On Tuesday I went to the library to find all of the work that I had done to organize it completely undone! I felt like I wanted to cry! I was so close to having a break down that I had to leave and go make some lesson plans for English instead. I could not stay and see all of the work I had done gone. I am having a hard time organizing the library because I keep being told to make it like a library back home, but then whenever I make a suggestion or try to do something to take the library to the next level it gets rejected. It is frustrating when you have such a vision for a place and someone else keeps holding you back. I am hoping it gets better and we are all able to have pieces of what we want in the library, but in the end it is not my decision and I will organize it however they want it to be. I just worry that with their organization system they will be unable to keep the library in an organized manner. Fingers crossed we can find a way to do it their way, but at the same time ensure it can stay organized for years to come.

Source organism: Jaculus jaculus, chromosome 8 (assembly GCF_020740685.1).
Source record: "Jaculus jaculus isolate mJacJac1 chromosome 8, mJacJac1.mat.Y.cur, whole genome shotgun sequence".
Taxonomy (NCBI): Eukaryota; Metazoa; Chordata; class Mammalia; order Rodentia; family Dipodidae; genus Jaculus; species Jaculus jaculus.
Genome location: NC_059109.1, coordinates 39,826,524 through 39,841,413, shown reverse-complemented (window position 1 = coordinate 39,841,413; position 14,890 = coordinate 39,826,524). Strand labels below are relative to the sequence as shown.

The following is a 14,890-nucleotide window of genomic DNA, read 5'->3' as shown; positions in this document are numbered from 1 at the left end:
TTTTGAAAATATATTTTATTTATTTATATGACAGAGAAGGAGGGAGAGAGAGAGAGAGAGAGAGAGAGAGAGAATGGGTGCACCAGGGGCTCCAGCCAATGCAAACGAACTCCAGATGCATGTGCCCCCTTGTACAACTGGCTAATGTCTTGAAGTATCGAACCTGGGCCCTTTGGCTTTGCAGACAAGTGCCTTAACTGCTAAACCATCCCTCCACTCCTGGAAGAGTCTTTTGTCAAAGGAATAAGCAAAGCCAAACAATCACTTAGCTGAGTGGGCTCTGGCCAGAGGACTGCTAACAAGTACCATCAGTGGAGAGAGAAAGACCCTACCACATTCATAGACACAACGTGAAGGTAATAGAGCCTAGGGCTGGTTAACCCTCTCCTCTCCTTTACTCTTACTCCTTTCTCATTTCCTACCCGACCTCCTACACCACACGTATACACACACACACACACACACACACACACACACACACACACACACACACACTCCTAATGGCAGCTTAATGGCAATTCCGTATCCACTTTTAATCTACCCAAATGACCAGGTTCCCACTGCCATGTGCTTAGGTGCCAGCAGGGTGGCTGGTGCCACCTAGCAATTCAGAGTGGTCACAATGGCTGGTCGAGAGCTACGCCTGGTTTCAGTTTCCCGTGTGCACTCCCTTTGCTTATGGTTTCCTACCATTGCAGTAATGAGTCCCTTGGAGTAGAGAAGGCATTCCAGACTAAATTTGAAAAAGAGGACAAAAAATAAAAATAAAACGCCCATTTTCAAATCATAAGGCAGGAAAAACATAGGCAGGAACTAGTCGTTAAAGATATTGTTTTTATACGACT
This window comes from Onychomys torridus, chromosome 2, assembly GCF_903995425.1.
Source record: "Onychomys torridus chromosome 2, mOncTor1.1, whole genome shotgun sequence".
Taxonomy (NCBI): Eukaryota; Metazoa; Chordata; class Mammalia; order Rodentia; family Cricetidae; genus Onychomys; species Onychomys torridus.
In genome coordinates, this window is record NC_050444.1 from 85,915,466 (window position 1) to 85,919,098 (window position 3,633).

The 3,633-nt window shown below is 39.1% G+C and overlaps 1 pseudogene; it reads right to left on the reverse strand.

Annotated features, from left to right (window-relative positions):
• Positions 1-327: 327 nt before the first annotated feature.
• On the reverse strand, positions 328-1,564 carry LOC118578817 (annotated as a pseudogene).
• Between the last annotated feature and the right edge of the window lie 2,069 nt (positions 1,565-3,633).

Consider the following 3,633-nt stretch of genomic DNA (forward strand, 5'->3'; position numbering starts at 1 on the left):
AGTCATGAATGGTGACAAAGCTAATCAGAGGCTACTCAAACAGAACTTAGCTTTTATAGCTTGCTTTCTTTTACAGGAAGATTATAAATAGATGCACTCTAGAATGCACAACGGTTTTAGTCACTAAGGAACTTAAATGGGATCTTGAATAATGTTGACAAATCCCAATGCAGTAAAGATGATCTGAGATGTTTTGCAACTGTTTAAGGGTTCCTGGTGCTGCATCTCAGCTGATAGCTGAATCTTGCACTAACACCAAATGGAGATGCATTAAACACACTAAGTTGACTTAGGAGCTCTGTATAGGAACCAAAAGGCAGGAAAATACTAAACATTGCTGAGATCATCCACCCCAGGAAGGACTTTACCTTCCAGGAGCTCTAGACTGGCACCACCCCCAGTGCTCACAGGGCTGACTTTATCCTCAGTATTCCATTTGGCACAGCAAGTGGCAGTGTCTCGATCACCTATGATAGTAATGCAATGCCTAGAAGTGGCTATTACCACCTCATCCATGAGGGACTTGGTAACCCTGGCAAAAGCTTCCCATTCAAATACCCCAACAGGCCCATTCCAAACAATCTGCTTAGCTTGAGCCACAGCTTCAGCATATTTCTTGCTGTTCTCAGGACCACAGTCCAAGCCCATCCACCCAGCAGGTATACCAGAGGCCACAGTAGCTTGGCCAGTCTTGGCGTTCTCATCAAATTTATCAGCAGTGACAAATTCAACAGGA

Tuesday night I went down to Nick’s place for dinner and I learned how to make Fufu. It is a traditional Ghanaian dish and it was so much fun to make! It is very labour intensive and is quite possibly one of the best upper body workouts I have ever had! I really enjoy hanging out at Nick and Bellas. It has become my nightly hang out place. They have a very nice front porch that we hang out on. They are close to the road so they can still see what is happening and feel connected with the world; however they are so surrounded by nature that you feel like you are in your own little world. I love the school, but it is nice to have some quiet time and not always have people running all around you. I have my special spot on the back porch of the school where I am able to go and take a few minutes for myself to rejuvenate. I am discovering that alone time is essential if you do not want to burn out!